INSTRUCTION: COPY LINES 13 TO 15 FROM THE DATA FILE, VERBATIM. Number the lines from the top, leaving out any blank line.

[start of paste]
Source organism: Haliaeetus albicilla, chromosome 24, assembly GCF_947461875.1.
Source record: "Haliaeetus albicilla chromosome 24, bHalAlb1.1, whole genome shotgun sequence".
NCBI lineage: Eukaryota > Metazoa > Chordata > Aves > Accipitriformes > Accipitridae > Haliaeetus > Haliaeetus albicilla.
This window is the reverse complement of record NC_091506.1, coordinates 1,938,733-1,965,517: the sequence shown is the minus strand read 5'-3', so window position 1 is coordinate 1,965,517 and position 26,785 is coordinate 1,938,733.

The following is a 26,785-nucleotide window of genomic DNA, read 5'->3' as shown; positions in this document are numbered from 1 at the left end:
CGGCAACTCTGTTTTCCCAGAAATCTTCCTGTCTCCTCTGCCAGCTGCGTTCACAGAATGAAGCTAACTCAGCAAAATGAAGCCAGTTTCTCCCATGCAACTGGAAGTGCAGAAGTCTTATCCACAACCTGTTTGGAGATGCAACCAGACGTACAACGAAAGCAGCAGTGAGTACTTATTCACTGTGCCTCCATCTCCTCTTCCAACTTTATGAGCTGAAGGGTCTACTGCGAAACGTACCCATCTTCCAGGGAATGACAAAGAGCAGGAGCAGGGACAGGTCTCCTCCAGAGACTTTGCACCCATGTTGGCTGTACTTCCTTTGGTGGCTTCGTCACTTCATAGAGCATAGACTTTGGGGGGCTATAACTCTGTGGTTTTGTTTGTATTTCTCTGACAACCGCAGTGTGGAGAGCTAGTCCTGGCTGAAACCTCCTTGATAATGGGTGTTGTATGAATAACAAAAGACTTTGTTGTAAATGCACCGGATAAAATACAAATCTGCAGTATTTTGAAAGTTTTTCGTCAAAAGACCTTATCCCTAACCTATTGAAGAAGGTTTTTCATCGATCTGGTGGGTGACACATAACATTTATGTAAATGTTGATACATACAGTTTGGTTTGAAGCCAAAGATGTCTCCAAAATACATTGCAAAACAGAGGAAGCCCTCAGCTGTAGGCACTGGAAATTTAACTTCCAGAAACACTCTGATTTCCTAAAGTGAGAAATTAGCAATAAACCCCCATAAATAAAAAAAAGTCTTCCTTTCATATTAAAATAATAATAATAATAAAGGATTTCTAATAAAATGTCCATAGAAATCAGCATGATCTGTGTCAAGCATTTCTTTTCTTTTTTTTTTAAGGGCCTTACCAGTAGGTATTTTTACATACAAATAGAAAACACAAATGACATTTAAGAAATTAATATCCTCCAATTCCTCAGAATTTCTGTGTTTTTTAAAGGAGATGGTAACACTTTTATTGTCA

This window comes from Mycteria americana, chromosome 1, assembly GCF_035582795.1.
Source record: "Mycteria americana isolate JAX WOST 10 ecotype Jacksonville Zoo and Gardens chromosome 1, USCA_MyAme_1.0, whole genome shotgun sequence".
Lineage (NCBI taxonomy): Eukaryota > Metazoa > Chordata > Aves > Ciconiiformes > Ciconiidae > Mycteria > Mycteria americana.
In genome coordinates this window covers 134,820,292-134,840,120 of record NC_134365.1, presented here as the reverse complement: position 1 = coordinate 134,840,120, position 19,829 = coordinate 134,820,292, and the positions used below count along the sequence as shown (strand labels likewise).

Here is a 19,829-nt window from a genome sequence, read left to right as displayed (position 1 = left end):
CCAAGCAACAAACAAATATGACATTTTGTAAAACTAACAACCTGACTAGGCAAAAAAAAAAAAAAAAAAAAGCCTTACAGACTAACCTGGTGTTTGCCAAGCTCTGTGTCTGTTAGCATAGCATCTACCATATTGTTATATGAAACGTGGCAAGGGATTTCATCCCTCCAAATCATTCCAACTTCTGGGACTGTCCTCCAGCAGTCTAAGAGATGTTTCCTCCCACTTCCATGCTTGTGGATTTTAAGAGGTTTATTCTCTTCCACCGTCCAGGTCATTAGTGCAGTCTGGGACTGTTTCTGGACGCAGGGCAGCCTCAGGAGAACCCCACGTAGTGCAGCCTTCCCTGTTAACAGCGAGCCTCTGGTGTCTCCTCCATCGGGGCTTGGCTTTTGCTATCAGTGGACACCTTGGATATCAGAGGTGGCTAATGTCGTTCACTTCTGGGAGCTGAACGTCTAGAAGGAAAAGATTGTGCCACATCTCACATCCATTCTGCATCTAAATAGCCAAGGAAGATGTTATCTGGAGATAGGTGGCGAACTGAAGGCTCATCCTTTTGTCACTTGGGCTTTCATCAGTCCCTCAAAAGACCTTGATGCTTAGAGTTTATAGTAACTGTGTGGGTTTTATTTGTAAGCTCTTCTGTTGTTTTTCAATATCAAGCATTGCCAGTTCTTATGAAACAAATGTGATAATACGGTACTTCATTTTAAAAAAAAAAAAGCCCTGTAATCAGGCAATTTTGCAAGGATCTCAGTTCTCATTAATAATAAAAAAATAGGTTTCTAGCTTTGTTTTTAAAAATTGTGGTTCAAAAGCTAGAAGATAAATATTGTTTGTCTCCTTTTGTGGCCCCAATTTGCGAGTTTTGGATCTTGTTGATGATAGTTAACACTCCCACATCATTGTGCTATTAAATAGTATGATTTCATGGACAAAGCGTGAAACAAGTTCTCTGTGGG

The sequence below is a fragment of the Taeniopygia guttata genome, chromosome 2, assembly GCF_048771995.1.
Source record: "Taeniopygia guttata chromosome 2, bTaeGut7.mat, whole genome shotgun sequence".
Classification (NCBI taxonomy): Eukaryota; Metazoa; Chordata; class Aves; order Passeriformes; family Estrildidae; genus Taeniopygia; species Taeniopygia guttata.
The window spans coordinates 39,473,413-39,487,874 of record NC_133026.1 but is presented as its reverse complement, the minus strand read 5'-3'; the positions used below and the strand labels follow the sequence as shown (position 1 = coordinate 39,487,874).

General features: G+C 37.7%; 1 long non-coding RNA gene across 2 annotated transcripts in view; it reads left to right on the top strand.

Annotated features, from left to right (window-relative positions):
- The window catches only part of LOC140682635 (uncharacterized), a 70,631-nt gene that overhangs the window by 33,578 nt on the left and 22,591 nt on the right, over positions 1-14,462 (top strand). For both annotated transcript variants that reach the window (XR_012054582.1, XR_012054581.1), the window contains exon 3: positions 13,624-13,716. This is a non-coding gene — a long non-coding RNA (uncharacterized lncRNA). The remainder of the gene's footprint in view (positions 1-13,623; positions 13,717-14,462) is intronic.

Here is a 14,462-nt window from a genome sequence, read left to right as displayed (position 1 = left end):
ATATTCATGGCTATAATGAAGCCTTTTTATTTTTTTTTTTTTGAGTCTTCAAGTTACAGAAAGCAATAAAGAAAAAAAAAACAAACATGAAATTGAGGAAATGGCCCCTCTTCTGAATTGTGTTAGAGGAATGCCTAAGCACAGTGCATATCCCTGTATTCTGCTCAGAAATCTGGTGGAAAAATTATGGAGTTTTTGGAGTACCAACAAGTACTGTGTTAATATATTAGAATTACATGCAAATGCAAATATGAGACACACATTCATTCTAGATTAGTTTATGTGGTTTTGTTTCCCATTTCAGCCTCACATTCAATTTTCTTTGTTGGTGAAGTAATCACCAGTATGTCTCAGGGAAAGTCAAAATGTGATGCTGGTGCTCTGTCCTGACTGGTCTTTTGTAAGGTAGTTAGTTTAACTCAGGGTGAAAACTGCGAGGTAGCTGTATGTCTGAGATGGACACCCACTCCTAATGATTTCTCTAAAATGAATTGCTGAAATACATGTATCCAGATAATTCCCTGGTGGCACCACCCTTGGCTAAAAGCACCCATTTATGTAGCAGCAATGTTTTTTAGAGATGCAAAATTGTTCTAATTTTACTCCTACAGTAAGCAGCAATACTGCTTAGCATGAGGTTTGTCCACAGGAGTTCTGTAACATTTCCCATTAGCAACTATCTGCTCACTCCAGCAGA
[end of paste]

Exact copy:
The sequence below is a fragment of the Taeniopygia guttata genome, chromosome 2, assembly GCF_048771995.1.
Source record: "Taeniopygia guttata chromosome 2, bTaeGut7.mat, whole genome shotgun sequence".
Classification (NCBI taxonomy): Eukaryota; Metazoa; Chordata; class Aves; order Passeriformes; family Estrildidae; genus Taeniopygia; species Taeniopygia guttata.